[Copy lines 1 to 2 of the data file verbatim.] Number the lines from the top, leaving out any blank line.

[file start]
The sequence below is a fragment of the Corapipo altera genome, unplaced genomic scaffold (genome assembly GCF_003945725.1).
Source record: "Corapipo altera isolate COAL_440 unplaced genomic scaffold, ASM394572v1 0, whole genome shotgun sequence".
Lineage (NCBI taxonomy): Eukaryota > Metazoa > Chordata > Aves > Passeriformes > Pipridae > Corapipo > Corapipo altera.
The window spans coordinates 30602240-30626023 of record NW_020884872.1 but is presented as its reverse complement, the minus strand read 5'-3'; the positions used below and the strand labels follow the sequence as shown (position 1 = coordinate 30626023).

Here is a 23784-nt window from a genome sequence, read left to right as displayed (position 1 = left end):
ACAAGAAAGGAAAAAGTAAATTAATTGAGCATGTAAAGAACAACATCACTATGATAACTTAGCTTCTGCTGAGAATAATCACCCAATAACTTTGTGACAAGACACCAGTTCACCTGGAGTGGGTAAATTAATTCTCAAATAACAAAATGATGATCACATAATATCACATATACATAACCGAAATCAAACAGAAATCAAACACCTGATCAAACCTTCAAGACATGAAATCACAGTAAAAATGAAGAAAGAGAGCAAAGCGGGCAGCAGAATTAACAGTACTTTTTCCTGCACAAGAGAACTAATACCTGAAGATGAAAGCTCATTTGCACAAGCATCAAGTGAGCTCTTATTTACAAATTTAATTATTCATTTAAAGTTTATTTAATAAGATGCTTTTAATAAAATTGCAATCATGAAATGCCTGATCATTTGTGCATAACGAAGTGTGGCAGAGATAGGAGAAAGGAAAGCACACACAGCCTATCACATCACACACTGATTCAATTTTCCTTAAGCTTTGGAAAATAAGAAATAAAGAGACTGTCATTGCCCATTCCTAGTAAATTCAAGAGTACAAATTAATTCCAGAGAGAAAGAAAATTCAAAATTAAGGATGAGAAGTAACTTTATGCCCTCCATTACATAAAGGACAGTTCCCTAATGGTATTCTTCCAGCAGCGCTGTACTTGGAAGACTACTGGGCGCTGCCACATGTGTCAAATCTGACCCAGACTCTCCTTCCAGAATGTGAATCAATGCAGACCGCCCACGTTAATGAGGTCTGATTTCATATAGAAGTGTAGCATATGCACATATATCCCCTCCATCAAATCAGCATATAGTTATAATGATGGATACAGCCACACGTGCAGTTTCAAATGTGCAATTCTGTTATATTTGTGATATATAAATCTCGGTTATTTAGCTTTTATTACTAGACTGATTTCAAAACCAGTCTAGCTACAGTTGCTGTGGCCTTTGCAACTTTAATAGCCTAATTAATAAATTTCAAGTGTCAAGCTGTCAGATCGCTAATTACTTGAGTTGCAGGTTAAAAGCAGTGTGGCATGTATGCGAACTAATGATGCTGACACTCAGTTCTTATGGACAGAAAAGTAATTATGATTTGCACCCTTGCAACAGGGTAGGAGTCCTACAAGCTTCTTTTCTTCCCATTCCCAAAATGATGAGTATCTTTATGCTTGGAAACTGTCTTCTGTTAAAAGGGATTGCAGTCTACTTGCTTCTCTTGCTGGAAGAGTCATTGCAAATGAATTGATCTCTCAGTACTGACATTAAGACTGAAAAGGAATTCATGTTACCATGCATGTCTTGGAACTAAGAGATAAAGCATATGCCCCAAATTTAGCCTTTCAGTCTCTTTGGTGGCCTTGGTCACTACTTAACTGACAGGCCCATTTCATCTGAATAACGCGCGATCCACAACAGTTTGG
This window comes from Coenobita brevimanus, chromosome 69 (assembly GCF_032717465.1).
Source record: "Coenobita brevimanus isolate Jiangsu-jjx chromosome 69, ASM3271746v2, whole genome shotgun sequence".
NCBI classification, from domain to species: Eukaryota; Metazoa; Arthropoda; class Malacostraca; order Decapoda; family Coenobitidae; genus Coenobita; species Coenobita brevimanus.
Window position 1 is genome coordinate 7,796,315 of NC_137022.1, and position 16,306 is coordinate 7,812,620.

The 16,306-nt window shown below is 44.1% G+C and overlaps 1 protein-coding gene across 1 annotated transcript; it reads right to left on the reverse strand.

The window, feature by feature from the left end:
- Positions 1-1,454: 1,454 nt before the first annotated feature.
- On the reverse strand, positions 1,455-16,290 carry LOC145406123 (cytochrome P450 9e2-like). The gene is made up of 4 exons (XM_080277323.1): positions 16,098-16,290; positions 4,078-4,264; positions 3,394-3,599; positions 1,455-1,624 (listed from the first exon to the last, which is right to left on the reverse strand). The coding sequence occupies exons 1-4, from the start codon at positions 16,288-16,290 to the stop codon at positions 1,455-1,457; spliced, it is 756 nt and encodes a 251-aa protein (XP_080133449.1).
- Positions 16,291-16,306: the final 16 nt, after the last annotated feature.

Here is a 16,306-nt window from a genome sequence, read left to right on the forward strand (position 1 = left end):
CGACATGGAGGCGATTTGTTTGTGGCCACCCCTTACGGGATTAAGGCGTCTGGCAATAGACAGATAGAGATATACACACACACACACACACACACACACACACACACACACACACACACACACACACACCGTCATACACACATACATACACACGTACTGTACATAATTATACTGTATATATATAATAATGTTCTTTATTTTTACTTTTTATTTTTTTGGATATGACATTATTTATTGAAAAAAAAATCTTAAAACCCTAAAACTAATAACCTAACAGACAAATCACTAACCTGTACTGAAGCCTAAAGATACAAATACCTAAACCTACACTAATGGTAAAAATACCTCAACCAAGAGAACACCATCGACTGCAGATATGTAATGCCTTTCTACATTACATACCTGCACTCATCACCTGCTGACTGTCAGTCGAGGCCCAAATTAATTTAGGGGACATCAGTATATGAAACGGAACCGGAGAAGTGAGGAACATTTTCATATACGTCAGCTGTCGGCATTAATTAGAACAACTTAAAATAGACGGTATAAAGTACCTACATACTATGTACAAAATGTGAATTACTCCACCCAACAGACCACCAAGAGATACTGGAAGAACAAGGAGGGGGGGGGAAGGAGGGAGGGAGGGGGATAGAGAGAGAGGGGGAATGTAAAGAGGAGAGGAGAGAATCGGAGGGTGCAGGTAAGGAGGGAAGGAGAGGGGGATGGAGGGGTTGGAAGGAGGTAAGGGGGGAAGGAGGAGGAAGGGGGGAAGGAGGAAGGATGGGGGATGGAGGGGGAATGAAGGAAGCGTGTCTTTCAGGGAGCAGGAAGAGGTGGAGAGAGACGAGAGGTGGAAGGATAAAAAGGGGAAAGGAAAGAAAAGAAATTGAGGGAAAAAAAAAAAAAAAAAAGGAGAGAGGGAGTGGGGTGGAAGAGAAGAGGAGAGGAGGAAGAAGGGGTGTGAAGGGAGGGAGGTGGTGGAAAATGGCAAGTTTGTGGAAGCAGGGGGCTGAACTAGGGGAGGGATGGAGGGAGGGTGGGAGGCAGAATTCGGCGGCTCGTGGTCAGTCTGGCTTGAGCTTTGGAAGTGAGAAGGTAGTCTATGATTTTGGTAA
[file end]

The sequence below is a fragment of the Corapipo altera genome, unplaced genomic scaffold (genome assembly GCF_003945725.1).
Source record: "Corapipo altera isolate COAL_440 unplaced genomic scaffold, ASM394572v1 0, whole genome shotgun sequence".